8. Decide on decorations.
  9. Invite with a creative invitation (introduction to the look and feel of the event) and keep track of RSVPs.
  10. Hire professionals or reliable volunteers to be in charge during the event.
  11. Acquire any necessary permits and licenses (such as alcohol).
  12. Hire security if necessary.
  13. Plan and rehearse any brief presentations.
  14. Follow up with a survey.
  15. Convene the party planning committee for a post party critique & celebration.

Those who plan the party generate good ideas and build excitement.  Like arranging a trip, party organization is enlightening.  Party preparation requires an understanding of the invited guests, company culture, and how the company wants to be perceived into the future.  Events that bring employees together give management an opportunity to thank staff and celebrate the company’s accomplishments.  Sentiments, such as appreciation and celebration, can be echoed in elements of the event (communication leading up to and at the event, design, and features).  A party endorses a company’s values and honors traditions.

With thorough planning and a little luck, the party will “take -off.”  Hopefully, guests won’t feel like they’re stranded in an airplane.  Ideally, the party will be a great success and propel the company community to new heights.  Bon Voyage!

Life is short.  Celebrate!

Silent Auction Shout Out


 Take the Angst out of Auction; Put the “Fun” in Fundraise

Silent Auction planning, implementation, and close out has been vastly improved – thanks to Bidding for Good’s technology,  No more worry about last minute tabulating for who gets what item for how much.  No long lines.  No “rugby” dance to the auction tables.  Guests can even bid online prior to the event.  People who can’t attend an event but want to contribute, or just shop, can bid online.

Until now silent auctions screamed for improvement.  Managing or participating in silent auctions used to be challenging.  In addition to orchestrating volunteers to get auction items, silent auction managers had to cope with less than ideal logistics during the event.

Guests were expected to place bids for items listed on several tablets strewn over long tables.  Oftentimes squeezing through crowds to get to the table wasn’t worth the hassle.  It was easier to grab the “drink-a-tini” of the evening.

If you were lucky enough to “rugby” squeeze through bodies to get to the table and place a bid, it was likely your bid – within minutes – was surpassed.  So, you could guard the tablet or wander back for hors d’oeuvres.  Or, you could skip the silent auction altogether.

Auction managers were responsible for closing out accounts, handing guests the right item and making sure that guests paid.  This wasn’t easy.  Tabulating winning results by hand was time consuming.  There was room for error.

It wasn’t unusual for lines to form as guests left an event to pay for their auction items.  And, it wasn’t unusual for guests to choose not wait in line and leave their items behind, not paying.

“Winners” who left without waiting to make the transaction had to be contacted after the event – not ideal.  And, those who did wait in line to purchase their items exited the otherwise inspiring event with a negative impression.

Fundraising events evoke enthusiasm for an organization.  If negative experiences outweigh positive, the following year’s guest list dwindles.  Given the risk factors, it’s understandable if organizations decided to forgo silent auctions.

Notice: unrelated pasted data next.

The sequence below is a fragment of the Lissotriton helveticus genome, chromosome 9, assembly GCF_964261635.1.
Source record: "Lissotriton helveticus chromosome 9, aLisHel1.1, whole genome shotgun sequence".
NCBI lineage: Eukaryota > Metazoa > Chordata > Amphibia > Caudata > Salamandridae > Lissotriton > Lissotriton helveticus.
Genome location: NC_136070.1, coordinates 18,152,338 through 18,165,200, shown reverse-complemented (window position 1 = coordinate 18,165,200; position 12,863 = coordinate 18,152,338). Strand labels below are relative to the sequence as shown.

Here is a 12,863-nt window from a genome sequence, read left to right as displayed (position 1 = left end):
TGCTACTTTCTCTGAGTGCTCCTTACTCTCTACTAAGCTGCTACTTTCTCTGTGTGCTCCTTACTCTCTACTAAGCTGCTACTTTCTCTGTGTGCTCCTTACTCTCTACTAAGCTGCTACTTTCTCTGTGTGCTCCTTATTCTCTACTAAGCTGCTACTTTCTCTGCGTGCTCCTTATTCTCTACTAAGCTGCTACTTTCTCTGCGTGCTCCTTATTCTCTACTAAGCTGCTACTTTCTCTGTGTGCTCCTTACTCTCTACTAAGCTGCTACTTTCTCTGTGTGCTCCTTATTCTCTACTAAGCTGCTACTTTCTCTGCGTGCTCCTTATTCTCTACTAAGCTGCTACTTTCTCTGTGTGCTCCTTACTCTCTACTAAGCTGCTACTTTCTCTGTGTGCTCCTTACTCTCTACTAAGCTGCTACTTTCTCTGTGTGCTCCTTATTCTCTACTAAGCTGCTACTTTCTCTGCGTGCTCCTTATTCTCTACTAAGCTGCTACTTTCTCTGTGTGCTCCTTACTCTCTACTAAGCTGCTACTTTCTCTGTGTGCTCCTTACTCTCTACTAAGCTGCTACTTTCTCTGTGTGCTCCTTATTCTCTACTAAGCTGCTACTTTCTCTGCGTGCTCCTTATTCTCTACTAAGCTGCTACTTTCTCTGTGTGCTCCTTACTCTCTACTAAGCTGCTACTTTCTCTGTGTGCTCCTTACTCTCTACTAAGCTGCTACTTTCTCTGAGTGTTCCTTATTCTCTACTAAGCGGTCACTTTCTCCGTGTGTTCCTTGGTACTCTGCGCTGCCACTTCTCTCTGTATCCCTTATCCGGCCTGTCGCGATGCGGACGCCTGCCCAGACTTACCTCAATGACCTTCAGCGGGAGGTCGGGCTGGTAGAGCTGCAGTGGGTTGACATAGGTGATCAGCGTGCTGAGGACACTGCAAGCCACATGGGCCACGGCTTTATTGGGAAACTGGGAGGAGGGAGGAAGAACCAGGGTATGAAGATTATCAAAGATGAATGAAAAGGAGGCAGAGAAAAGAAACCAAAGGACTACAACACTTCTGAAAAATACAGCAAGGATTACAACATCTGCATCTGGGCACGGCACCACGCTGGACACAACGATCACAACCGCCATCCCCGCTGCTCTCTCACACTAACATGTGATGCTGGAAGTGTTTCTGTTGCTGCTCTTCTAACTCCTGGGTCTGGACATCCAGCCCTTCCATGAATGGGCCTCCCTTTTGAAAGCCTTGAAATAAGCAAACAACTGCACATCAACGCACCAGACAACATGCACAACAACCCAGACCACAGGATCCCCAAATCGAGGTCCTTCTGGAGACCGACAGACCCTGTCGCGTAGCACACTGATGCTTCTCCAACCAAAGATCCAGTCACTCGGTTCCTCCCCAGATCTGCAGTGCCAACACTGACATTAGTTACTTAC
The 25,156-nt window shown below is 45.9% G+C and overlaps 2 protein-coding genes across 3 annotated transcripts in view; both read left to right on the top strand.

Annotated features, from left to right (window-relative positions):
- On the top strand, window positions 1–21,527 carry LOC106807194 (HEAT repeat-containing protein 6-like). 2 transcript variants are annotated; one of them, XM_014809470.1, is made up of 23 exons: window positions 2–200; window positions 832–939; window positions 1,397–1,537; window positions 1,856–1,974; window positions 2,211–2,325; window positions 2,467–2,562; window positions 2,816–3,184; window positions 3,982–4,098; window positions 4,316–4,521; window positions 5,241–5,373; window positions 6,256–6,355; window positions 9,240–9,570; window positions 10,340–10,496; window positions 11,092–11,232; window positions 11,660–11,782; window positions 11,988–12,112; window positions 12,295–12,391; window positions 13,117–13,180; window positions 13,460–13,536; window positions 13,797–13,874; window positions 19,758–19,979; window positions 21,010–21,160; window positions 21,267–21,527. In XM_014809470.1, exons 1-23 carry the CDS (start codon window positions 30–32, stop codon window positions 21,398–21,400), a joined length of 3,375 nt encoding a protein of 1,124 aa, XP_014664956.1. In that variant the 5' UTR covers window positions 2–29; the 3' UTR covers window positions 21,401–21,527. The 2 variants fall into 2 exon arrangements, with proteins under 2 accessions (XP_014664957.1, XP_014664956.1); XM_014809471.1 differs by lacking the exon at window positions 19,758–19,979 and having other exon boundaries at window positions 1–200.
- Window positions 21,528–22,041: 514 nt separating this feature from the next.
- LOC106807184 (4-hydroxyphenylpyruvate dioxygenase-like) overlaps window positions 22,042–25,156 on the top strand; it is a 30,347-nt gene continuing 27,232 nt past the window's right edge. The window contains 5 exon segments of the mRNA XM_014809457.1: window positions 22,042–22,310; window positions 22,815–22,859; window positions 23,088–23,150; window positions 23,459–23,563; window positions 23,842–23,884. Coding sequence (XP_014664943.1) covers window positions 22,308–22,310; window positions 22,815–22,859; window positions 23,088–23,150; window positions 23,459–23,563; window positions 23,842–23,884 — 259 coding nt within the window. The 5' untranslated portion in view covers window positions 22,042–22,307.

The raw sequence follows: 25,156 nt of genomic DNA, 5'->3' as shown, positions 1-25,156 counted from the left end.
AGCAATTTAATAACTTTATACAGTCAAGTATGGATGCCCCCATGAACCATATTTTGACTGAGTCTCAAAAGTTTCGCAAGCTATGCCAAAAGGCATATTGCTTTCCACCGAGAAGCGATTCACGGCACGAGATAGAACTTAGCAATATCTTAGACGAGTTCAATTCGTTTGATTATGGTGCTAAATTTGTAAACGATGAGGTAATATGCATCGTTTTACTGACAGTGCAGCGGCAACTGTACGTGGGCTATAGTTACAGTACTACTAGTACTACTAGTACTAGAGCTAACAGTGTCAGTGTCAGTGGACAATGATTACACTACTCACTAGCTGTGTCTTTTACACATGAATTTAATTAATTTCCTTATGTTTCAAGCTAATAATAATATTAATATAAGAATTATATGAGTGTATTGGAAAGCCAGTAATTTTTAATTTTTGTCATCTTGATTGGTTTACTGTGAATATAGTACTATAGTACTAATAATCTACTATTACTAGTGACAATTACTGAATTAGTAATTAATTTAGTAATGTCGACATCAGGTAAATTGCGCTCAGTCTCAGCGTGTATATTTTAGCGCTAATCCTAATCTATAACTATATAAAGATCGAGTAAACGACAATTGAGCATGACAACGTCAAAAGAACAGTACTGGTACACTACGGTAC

That was before Bidding for Good.  Now we have the tools to tweak silent auctions.  It’s possible to retain what’s best about silent auctions and get rid of the worst. Bidding for Good has changed the silent auction scenario.

Bidding for Good brings fundraisers, shoppers, and businesses together for “Charitable Commerce,” a phrase they coined.   Bidding for Good provides an online platform to:

  • Manage your event from beginning to end
  • Build an event homepage that can feature auction items and sponsors
  • Advertise donated auction items on a personalized webpage
  • Sell auction tickets
  • Sell raffle tickets
  • Begin the auction prior to an event
  • Enable mobile bidding in the room
  • Close-out your event and process through one of a number of integrated payment processors

During an event Bidding for Good’s technology enables guests to receive bidding notifications for auction items on their cell phones.  Guests stay informed without having to hover over the auction table.   And, guests can bid on their phones!

At the end of the auction all auction items can be closed out with the click of a button – alleviating long lines at checkout.  This advantage enhances an already successful event, creating a lasting positive impression.

So – you might wonder, “Why didn’t I think of that!”  Bidding for Good has crafted a way to enjoy silent auctions – a win for all.   Curious to learn more about Bidding for Good and how Jonathan Carson, CEO and Chairman, initially got involved, I caught up with Jon:

Debbie Good Miller:  Jon, you’re the ultimate entrepreneur.  You’ve created four companies and been inducted into the Babson College Alumni Entrepreneur Hall of Fame.  How did you become a nonprofit auction fundraising expert?

Jonathan Carson:  My most recent business prior to Bidding for Good was the Family Education Network (Fen.com) in the 90’s.  It was the largest education website, with over 20% US school (public and private) districts using our website platform.  We provided tools to enable schools, grades K – 12, to build their own websites.  There was a teachers’ version, parents’ version, and fun brain games site for kids.  The FamilyEducation Network was sold to Pearson plc in 2000 for $175 million.